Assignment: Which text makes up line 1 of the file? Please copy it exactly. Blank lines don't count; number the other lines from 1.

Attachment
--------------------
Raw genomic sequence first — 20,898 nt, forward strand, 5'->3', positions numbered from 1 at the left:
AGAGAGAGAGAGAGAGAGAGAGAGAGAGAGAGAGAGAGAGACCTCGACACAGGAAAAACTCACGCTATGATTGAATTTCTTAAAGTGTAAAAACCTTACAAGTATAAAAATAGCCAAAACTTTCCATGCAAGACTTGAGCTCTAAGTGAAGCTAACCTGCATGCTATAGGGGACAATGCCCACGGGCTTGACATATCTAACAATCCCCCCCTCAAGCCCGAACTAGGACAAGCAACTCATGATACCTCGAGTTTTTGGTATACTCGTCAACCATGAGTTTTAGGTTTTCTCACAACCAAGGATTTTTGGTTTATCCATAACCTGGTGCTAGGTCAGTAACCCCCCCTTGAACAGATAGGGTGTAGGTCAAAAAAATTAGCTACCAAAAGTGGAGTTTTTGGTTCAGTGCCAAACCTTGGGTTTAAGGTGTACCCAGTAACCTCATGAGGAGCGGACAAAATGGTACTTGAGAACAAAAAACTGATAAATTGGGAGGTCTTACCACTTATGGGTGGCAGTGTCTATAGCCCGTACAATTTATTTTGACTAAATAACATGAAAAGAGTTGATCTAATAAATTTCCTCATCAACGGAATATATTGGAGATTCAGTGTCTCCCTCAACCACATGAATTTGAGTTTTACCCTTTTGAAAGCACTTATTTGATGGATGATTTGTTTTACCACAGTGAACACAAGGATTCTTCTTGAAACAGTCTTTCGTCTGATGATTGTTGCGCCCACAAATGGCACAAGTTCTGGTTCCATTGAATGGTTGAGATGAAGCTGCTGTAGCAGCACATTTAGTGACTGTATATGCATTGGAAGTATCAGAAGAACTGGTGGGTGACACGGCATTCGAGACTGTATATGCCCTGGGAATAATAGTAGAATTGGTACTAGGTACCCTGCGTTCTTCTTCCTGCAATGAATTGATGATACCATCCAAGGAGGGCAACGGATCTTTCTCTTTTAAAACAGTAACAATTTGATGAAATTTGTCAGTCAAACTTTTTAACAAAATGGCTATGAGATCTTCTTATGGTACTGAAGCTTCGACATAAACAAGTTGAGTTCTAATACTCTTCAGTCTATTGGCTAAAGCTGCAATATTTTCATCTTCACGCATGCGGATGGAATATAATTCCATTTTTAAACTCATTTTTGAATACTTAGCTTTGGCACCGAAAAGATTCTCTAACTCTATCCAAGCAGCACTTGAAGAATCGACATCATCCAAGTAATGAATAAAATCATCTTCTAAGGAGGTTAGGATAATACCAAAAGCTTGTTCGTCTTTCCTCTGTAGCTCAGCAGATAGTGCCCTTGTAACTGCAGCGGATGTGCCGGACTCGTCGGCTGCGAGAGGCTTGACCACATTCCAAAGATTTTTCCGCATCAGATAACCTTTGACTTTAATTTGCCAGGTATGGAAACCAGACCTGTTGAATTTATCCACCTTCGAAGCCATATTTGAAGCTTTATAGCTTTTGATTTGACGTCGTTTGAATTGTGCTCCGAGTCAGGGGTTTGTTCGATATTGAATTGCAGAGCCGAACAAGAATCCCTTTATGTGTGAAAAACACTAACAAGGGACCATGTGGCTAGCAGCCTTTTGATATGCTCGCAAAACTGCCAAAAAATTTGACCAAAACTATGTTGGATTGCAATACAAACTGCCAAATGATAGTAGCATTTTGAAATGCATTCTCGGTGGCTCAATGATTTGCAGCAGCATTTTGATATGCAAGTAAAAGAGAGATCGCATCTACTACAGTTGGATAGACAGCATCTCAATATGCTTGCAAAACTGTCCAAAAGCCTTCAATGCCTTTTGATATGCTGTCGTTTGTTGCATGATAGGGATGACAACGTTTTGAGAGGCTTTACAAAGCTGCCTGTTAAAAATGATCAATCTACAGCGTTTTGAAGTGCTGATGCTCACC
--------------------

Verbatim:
Raw genomic sequence first — 20,898 nt, forward strand, 5'->3', positions numbered from 1 at the left: